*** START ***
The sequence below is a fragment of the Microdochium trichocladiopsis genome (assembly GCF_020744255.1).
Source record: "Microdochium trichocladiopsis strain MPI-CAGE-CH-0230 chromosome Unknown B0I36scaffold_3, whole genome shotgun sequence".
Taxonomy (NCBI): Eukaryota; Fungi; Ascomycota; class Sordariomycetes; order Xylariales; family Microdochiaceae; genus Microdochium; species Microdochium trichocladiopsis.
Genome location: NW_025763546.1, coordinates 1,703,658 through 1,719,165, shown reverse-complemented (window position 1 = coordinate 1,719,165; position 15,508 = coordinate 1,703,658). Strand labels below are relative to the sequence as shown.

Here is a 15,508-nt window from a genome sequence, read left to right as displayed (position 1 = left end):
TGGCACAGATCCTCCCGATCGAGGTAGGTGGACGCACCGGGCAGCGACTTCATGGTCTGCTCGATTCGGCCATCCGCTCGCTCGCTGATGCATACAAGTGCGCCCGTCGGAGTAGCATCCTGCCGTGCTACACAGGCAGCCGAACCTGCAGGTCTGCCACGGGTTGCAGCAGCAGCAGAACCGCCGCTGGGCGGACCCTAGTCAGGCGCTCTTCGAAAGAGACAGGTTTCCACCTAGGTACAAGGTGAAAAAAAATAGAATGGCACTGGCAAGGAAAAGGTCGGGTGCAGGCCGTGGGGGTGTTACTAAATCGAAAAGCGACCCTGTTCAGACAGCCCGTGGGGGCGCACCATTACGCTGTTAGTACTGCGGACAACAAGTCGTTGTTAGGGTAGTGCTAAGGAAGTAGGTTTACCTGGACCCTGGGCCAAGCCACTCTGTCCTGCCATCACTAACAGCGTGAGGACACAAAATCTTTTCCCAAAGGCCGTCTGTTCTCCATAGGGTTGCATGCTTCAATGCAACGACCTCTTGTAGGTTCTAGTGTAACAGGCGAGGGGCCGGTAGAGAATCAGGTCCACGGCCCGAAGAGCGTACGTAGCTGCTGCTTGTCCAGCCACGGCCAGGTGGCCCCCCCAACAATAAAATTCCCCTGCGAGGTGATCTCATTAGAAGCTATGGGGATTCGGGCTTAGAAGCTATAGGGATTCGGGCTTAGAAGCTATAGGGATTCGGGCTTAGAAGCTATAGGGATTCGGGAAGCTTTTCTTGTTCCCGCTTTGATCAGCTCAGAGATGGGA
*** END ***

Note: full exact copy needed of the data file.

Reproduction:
The sequence below is a fragment of the Microdochium trichocladiopsis genome (assembly GCF_020744255.1).
Source record: "Microdochium trichocladiopsis strain MPI-CAGE-CH-0230 chromosome Unknown B0I36scaffold_3, whole genome shotgun sequence".
Taxonomy (NCBI): Eukaryota; Fungi; Ascomycota; class Sordariomycetes; order Xylariales; family Microdochiaceae; genus Microdochium; species Microdochium trichocladiopsis.
Genome location: NW_025763546.1, coordinates 1,703,658 through 1,719,165, shown reverse-complemented (window position 1 = coordinate 1,719,165; position 15,508 = coordinate 1,703,658). Strand labels below are relative to the sequence as shown.

Here is a 15,508-nt window from a genome sequence, read left to right as displayed (position 1 = left end):
TGGCACAGATCCTCCCGATCGAGGTAGGTGGACGCACCGGGCAGCGACTTCATGGTCTGCTCGATTCGGCCATCCGCTCGCTCGCTGATGCATACAAGTGCGCCCGTCGGAGTAGCATCCTGCCGTGCTACACAGGCAGCCGAACCTGCAGGTCTGCCACGGGTTGCAGCAGCAGCAGAACCGCCGCTGGGCGGACCCTAGTCAGGCGCTCTTCGAAAGAGACAGGTTTCCACCTAGGTACAAGGTGAAAAAAAATAGAATGGCACTGGCAAGGAAAAGGTCGGGTGCAGGCCGTGGGGGTGTTACTAAATCGAAAAGCGACCCTGTTCAGACAGCCCGTGGGGGCGCACCATTACGCTGTTAGTACTGCGGACAACAAGTCGTTGTTAGGGTAGTGCTAAGGAAGTAGGTTTACCTGGACCCTGGGCCAAGCCACTCTGTCCTGCCATCACTAACAGCGTGAGGACACAAAATCTTTTCCCAAAGGCCGTCTGTTCTCCATAGGGTTGCATGCTTCAATGCAACGACCTCTTGTAGGTTCTAGTGTAACAGGCGAGGGGCCGGTAGAGAATCAGGTCCACGGCCCGAAGAGCGTACGTAGCTGCTGCTTGTCCAGCCACGGCCAGGTGGCCCCCCCAACAATAAAATTCCCCTGCGAGGTGATCTCATTAGAAGCTATGGGGATTCGGGCTTAGAAGCTATAGGGATTCGGGCTTAGAAGCTATAGGGATTCGGGCTTAGAAGCTATAGGGATTCGGGAAGCTTTTCTTGTTCCCGCTTTGATCAGCTCAGAGATGGGA